In 2007, engineers at the Landoll Corp. in Marysville, KS, began researching options for replacing their existing cost-estimating software. They needed a flexible system that would produce accurate job quotes, and process plans for a wide variety of machining, fabricating and assembly jobs. They also wanted software that was easy to learn and that would provide the company's cost estimators with the ability to quickly calculate process cycle times and costs.
Landoll's Manufacturing Engineering Supervisor, Alan Koch, who participated in the search for a new system, says his department realized those benefits and more when they began using the Costimator cost estimating, quoting and process planning software by MTI Systems Inc. The system's database of materials, work centers and process cost models allowed for quick, easy implementation and a short learning curve, according to the company.
Example 1: Tillage walking beam (left) with a detail of the walking beam tube.
The software's benefits multiplied a year after the estimating system installation, Koch adds, when Landoll upgraded to the latest version of the Costimator software. This was when MTI Systems, located in West Springfield, MA, developed the system's new Cost Modeler feature. MTI says this cost model-building tool enables estimators to generate cost estimates up to 70% faster than traditional estimating methods.
"Cost Modeler requires far fewer inputs by the estimator, and yet it generates cost estimates that are more accurate and consistent," says Koch. "We have found the software easy to use, even when the end user has minimal computer experience or limited manufacturing knowledge. Our cost estimators--who work in a time-sensitive and highly competitive manufacturing environment--now can produce consistently accurate estimates, regardless of their manufacturing experience."
Winning Jobs in a Competitive Market
Founded in 1963, the vertically integrated Landoll Corp. designs, fabricates, finishes and markets a varied product line of light and heavy equipment. The products are mostly for the farming industry, and include heavy equipment trailers, specialized narrow-aisle forklifts, agricultural tillage equipment and earthmoving equipment. Additionally, Landoll Corp. has built military tactical vehicles for the U.S. Air Force, Army and Navy over the last 25 years.
Landoll is tasked with designing and quoting single parts, assemblies and entire pieces of heavy equipment. It also bids on government manufacturing contracts and jobs for original equipment manufacturers (OEMs) such as Caterpillar, Snorkel, FMC, John Deere, Altec and Monosem, to name a few.
Scott Padgett, who began working at Landoll in 1993 as a design engineer, transferred to the industrial engineering and cost-estimating departments. He was tasked with implementing the new Cost Modeler feature, as the "master engineer" for Costimator responsible for finalizing the cost models for end users in his department. He found that the Cost Modeler tool significantly streamlined the company's cost-estimating and job-quoting processes.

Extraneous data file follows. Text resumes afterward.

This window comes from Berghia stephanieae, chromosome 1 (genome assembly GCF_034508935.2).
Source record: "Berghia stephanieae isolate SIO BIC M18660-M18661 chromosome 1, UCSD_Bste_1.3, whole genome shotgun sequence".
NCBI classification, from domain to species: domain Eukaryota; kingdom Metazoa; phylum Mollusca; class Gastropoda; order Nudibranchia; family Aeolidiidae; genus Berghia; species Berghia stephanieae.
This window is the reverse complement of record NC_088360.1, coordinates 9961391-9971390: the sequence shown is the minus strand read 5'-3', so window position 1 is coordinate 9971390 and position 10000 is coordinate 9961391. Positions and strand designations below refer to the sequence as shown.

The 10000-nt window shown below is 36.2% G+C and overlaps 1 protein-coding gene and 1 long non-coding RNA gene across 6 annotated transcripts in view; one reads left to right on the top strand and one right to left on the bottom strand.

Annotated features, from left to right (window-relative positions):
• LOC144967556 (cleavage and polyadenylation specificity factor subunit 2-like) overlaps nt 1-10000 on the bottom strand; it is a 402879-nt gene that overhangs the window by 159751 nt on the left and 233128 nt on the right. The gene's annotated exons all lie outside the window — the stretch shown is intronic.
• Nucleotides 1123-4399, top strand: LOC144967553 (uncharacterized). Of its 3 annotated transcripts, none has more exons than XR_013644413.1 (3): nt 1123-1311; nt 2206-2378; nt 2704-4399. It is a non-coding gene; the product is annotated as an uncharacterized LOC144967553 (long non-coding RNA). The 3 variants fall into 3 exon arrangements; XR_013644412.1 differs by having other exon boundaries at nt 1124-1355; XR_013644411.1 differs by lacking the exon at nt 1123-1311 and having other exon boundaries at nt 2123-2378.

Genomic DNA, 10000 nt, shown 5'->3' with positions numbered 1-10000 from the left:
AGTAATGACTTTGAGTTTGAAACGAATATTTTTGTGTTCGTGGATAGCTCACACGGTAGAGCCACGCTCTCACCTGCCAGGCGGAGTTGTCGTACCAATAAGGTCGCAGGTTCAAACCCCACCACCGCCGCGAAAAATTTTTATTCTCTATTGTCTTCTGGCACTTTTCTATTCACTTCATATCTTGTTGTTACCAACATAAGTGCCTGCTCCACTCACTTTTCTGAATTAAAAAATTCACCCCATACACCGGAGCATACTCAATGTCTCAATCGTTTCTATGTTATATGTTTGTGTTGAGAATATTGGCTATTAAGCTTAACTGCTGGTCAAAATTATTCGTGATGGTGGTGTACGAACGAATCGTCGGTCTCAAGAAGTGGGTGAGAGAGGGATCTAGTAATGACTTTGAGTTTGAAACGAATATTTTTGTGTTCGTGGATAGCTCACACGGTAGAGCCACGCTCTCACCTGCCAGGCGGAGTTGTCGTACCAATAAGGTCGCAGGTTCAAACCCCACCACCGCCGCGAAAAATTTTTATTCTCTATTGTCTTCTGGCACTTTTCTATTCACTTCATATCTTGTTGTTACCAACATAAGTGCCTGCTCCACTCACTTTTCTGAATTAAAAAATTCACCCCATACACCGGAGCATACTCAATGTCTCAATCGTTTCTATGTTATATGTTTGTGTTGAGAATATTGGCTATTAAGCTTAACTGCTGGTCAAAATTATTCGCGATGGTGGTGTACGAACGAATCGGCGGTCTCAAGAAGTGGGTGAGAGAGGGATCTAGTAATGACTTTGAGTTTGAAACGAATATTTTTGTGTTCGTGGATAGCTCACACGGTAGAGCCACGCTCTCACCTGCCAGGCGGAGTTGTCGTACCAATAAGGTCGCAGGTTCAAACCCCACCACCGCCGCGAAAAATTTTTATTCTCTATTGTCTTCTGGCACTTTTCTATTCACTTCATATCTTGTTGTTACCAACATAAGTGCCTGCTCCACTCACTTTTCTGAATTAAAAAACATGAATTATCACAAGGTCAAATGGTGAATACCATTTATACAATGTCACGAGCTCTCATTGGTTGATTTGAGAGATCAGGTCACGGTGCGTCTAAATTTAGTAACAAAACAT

"Landoll has both manual and CNC machines, and we have diversified our lines to protect us from the up-and-down economy," Padgett says. "We need to estimate and quote all types of jobs, whether piece parts, weldments, assemblies or finished products for trailers, tillage or forklifts. The Cost Modeler feature enables us to do all that quickly."
Example 2: A screen capture of a CNC Tube Laser operation.
A Closer Look
Given the flow of requests-for-quotes into his department, Padgett "tweaks" existing cost models and builds, as needed, inputting data from manufacturing time studies he occasionally conducts on the shop floor, as part of his regular information extraction tasks. The cost models that came with the system are easy to modify, and creating new ones is very straight forward, he says.
Most of Padgett's time on Cost Modeler, however, is spent working on competitive quotes. To provide an end user's view of Cost Modeler, the engineer reviewed an estimate for a three-component tillage walking beam (see Example 1).
He specified a screen capture of a CNC Tube Laser operation to manufacture the walking beam tube component of the part (see Example 2), explaining that he simply responded to screen prompts for each of the job's operations, referencing the part drawing and inputting information such as number of parts, shape of material, part length and thickness, and type of cut.
Once that information is entered for an operation, he explains, the software will estimate its manufacturing time. To complete the calculations, the software draws data from both Cost Modeler and the Costimator system's vast database of machining times and labor standards.
"Cost Modeler not only saves time, it takes all the guesswork out of our estimating--so once the user inputs basic information on the size of a part and its features, the software does the work for us," says Padgett.
Padgett concludes that everyone at the company, from salespeople to managers, is now much more efficient because of the cost models available in Costimator.